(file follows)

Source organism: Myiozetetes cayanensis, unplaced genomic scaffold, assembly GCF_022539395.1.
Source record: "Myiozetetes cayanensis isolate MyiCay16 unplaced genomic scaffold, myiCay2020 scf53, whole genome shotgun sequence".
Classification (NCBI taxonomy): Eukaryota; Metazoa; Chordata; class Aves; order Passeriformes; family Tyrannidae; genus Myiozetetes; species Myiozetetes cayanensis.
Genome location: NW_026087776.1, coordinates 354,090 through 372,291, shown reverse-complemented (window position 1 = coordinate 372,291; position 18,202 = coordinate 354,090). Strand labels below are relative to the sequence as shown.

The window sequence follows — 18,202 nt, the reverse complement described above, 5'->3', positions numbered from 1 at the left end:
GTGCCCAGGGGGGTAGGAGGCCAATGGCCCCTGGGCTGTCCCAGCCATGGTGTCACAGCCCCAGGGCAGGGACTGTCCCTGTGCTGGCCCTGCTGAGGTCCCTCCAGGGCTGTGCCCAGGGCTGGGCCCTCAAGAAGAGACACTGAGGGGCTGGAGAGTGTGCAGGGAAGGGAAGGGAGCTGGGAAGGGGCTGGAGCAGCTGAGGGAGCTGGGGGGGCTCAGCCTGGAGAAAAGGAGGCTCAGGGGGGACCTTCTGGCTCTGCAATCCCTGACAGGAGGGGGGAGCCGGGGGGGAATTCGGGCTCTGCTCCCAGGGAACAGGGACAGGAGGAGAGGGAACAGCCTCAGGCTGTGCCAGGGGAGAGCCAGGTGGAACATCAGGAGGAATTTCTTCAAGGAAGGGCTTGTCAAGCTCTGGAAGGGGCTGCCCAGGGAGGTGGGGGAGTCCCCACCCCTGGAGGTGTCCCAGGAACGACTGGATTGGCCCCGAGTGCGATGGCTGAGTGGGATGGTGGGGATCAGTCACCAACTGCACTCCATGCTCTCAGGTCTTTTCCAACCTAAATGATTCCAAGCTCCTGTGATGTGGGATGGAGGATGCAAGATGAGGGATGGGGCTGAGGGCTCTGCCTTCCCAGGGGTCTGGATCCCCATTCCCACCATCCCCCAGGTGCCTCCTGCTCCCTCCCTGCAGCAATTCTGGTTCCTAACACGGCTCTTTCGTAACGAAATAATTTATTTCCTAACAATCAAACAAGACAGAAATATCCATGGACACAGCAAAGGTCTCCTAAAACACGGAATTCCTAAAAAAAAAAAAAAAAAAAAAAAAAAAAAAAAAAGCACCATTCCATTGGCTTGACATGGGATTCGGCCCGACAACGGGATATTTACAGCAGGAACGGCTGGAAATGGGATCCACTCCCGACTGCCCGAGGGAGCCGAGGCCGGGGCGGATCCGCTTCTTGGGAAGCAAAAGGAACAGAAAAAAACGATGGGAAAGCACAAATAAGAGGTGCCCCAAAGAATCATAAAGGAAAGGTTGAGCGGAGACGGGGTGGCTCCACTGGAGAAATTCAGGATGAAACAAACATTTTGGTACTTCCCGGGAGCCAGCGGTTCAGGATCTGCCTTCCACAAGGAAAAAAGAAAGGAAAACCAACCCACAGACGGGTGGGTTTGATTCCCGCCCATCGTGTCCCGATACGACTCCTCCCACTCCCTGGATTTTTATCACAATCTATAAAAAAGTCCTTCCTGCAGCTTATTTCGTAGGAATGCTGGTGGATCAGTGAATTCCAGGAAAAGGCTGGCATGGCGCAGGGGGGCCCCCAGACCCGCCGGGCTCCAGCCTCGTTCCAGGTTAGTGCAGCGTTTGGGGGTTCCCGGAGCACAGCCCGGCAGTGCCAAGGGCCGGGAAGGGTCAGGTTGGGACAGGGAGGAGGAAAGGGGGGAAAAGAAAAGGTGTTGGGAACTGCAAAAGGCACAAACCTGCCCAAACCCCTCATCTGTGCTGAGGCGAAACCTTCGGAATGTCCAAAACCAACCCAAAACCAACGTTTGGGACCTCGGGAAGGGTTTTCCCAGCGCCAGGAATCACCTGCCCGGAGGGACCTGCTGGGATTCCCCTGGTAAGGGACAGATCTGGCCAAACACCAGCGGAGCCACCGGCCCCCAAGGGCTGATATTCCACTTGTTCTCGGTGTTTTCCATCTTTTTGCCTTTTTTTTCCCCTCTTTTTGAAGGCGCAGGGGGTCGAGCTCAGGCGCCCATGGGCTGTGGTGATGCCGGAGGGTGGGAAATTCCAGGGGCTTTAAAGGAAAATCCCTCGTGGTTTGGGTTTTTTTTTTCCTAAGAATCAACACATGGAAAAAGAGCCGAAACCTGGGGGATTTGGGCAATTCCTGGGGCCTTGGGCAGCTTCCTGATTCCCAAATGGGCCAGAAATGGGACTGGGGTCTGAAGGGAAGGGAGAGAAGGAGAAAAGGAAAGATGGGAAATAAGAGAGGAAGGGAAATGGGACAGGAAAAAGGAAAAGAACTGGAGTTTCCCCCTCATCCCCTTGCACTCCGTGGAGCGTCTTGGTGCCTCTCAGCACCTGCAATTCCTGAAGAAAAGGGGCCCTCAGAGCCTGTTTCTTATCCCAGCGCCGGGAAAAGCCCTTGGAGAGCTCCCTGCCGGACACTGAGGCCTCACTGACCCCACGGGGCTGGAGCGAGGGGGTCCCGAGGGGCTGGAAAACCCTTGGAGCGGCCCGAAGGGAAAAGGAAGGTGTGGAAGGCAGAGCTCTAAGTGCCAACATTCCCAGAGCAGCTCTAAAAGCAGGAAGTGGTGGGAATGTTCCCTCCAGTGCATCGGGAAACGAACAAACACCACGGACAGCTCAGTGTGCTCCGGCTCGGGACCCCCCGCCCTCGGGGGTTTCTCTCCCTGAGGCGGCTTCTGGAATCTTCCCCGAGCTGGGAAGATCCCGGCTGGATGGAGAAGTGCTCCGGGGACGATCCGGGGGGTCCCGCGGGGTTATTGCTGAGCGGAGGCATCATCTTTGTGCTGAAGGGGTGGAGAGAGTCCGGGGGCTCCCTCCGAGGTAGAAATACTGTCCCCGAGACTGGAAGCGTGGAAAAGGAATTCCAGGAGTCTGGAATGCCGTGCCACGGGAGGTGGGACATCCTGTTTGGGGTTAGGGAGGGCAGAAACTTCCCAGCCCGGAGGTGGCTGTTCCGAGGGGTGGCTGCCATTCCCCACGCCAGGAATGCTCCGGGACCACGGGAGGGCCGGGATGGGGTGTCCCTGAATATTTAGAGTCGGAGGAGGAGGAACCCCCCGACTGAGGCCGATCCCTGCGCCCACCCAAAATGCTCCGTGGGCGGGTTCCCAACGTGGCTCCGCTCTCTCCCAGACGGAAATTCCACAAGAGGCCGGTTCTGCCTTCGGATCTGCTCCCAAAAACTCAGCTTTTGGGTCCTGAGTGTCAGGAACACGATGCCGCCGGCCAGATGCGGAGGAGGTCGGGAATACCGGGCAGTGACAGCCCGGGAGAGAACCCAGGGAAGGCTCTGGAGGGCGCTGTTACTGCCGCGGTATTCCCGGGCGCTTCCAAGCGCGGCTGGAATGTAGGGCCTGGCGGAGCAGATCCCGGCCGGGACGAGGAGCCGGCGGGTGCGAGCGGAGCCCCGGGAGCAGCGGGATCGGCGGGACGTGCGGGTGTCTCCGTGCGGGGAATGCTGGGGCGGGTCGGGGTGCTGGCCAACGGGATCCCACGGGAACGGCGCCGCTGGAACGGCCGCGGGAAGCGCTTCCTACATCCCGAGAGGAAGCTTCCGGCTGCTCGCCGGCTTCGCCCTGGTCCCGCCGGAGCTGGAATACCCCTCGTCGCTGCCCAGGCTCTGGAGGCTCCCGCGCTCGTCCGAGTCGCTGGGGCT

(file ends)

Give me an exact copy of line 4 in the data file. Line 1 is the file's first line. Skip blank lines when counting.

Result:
Genome location: NW_026087776.1, coordinates 354,090 through 372,291, shown reverse-complemented (window position 1 = coordinate 372,291; position 18,202 = coordinate 354,090). Strand labels below are relative to the sequence as shown.